Tamil poets also used sea of tears, sea of army (Madu.180,Akam.204, Puram 42, Pathi.69).

The heroine feels that her love is so powerful and influential that it overcomes her self-control like the great floods in Ganges that over flows its banks and smashes the dams in its course in Narrinai 369 sung by Nal Vellaiayar.

This is nothing but an echo of Kumarasambhavam slokam 8-16: Just as the bride loved the bridegroom worthy of her, so too did he love her. For the Ganges does not leave the ocean, and the ocean too, finds the greatest delight in tasting her mouth. Unless this Kalidasa’s sloka influenced a Tamil poet he wouldn’t suddenly talked about the Himalayas and Ganges for the amorous feeling of a Tamil woman.



Saku. II-10 (bound by ocean),III-19 (sea clad earth), Ragu.3-9 (sea clothed earth),9-10 (Udhathi nemim medhinim),11-86,12-66,15-1 (Ratnakara mekalam prithvim) 15-83(Samudra rasana vasundhara),18-22

Tamil: Puram.19-1 (Kutapulaviyanar), Kuru.101(Pathumanar),300 (Siraikudi Anthaiyar)

Indians knew very well that the earth was round and their verses about earth in Tamil and Sanskrit literature mentions the round shape of the earth.

Puram. 362 (Siru Venteraiyar) describes the sea clad earth.

Restless sea- ain.172,107,Kuru.163


SAMSARA SAGARAM (Sea of birth and death)

Ragu 12-60 (maruti: sagaram thirna:, samsaramiva nirmama:);Kalidasa said that Anjaneya crossed the ocean as the ascetics crossed the ocean of Samsaram.

Bhagavad Gita about Samsara Sagaram :12-7

Tiru Valluvar who lived around fifth century AD echoed it in his Kural 10: None but those who have meditated constantly on the feet of God can cross the ocean of births.



Hindus believed that there is fire under the ocean. Now it is scientifically proved that there are lot of sub marine volcanoes under the sea. They constantly throw out tons of red hot earth. People who have watched (in TV Channels about Nature) volcanoes in Hawai (USA) and Iceland know very well about it.

Saku.III-3, Ragu 9-82,11-75,13-4,13-7 (sub marine fire)

Siva’s fiery wrath must still burn in you

Like fire smouldering deep in the ocean’s depths (Shaku.iii-3)

When Dasaratha killed the son of an ascetic by mistake during hunting, the ascetic cursed that Dasaratha sould also die due to agony on account of his son. This curse remained in his mind like submarine fire called Vatavagni (Ragu9-82)


Tamil References

Tamil :Kuru.373 (Kollan Pullan), Nar.201,, 289, Pathitru. 62 (Kapilar),72-8 (Arisil kizar), Puram.34-5,,Kali-105 (Naluruthiran).

Kapilar compared the Chera king Selakadunko Vaziyathan to “Vatamukagni”-horse shaped sub marine fire- that destroy the world (Pathiru.62); Arisil Kizar praised Peruncheral Irumporai in the same way (Pathr.72); Also Kali. 105 Nalluruththiran.

There is no need to say that the belief in sub marine fire came to south from the Sanskrit literature. Since the Brahmin poets Kapilar and Paranar used lot of similes or images from Kalidasa, we may conclude this Vatamukagni ( In Tamil Matangal, Vatavai or Uzi thee) also came from Kalidasa.

There are references to earth quakes which are always associated with the Armageddon in Tamil literature (Nar.201, 289; Kuru.373; Puram.34-4).


  1. மழைகொளக் குறையாது புனல் புக நிறையாது

விலங்கு வளி கடவும் துளங்கிருங் கமஞ்சூள் (பதிற்றுப் பத்து 45)

  1. ஐங்குறு.184 (அம்மூவன்): கடலினும் பெரிது அவருடைய (காதல்) நட்பு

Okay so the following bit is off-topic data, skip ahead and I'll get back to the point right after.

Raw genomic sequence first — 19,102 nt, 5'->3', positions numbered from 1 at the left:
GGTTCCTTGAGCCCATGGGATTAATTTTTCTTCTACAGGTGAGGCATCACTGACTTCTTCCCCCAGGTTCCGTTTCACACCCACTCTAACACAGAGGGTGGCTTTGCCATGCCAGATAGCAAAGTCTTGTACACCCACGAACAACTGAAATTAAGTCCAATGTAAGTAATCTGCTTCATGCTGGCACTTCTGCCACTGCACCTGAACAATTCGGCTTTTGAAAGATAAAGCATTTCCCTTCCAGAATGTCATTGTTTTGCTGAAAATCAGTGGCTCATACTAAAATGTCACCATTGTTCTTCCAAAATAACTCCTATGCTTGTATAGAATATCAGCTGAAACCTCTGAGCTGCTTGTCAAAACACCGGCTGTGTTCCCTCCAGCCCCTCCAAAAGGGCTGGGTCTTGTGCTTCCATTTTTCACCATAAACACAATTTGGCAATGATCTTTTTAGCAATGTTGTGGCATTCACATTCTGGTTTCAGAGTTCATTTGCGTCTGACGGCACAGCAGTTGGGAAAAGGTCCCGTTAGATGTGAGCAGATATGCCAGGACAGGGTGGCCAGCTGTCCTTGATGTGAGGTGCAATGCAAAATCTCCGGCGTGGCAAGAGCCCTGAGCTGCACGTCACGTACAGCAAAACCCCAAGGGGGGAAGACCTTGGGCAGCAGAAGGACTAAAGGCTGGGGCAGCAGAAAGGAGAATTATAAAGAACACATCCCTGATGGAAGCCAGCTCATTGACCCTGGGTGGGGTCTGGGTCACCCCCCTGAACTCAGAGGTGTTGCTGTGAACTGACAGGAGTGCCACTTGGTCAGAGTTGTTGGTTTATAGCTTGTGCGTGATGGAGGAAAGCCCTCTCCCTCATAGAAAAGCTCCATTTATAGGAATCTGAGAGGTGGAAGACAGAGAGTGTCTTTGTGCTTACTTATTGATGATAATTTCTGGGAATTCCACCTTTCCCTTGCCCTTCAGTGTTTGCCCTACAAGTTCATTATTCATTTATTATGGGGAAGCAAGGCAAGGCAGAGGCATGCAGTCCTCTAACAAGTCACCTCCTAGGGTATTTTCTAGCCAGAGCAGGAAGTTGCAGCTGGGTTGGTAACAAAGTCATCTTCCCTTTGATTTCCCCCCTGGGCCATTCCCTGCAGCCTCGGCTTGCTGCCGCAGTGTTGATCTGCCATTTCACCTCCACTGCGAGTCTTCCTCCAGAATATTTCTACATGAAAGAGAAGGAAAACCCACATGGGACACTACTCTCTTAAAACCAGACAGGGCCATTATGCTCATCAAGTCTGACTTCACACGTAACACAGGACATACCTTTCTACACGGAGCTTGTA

ரகுவம்சம் 12-66ல் இதே கருத்து உள்ளது. சீதை மீது கொண்ட காதலால் கடலே அகழி ஆனது என்ற ஸ்லோகத்துக்கு கடலை விட பெரிய காதல் என்று உரைகாரர்கள் எழுதியுள்ளனர்.


இமயமலையிலிருந்து வரும் கங்கை நதி கரைககளை உடைத்துச் செல்வது போல காம வெள்ளம் பாய்வதகவும் நீந்த முடியாமல் தவிப்பதாகவும் மதுரை ஓலைக் கடையத்தார் நல் வெள்ளையார் பாடுகிறார்.(நற். 369)

ஞெமை ஓங்கு உயர்வரை இமயத்து உச்சி

வா அன் இழி தரும் வயங்கு வெள் அருவி

கங்கையம் பேர்யாற்றுக் கரையிறந்திழிதரும்

சிறையடு கடும் புனல் அன்னவென்

நிறையடு காமம் நீந்துமாறே (நற். 369)


இருங்கடல் உடுத்த இப் பெருங் கண் மாநிலம்

உடையிலை நடுவனது இடை பிறர்க்கு இன்றி

தாமே ஆண்ட ஏமங் காவலர்

இடுதிரை மணலினும் பலரே: (புறம் 363,சிறு வெண்டேரையார்)

மருள் தீர்ந்து, மயக்கு ஒரீஇக்

கை பெய்த நீர் கடல் பரப்ப (புறம்.362,

சிறு வெண்டேரையார் )


(அந்தணர்க்கு அவன் ஈத்து வார்த்த நீர் கடல் போல இருக்கும்)


Tirukkural  திருக்குறள்

பிறவிப் பெருங்கடல் நீந்துவார் நீந்தார்

இறைவன் அடி சேராதார் –(குறள் 10)


கடலன்ன காமம் (குறள் 1137)





Hindu Goddess’ march to Denmark !

Picture shows Gundestrup cauldron with Gajalakshmi

(This is the fifth part in my thesis to prove that Kalidasa lived before Sangam Tamil period. Kalidasa’s date was around 1st century BC. Tamil poets have used a lot from his 1000+ similes in various places. For some of these we may find a common source. But a lot of similes and idioms and phrases show beyond any shadow of doubt that they knew Kalidasa’s works and they deliberately used them in Sangam Tamil poems. Art Historian Sri C Sivaramamurti and others used different methods to arrive at the same date of first century BC. Sivaramamurti showed how Junagadh Rudradaman inscription of second century AD had echoed Kalidasa’s poems)

Lakshmi is praised by various Tamil and Sanskrit poets from Vedic days. They used the words THIRU (Tamil) and SRI (in Sanskrit) to mean wealth as well as Goddess Laksmi. Goddess Lakshmi is in charge of wealth. There are innumerable references to the goddess in Tamil and Sanskrit works. But the interesting form of Lakshmi  is GAJA LAKSHMI(Gaja in Sanskrit means elephant). Goddess Lakshmi seated on a lotus flower and two elephants on either side pouring water on her is known as Gaja Lakshmi. This particular aspect of Lakshmi is considered very auspicious. In India, particularly in Chettinadu of Tamil Nadu, palatial houses have Teak doors with the wooden figures of Gajalakshmi till this day.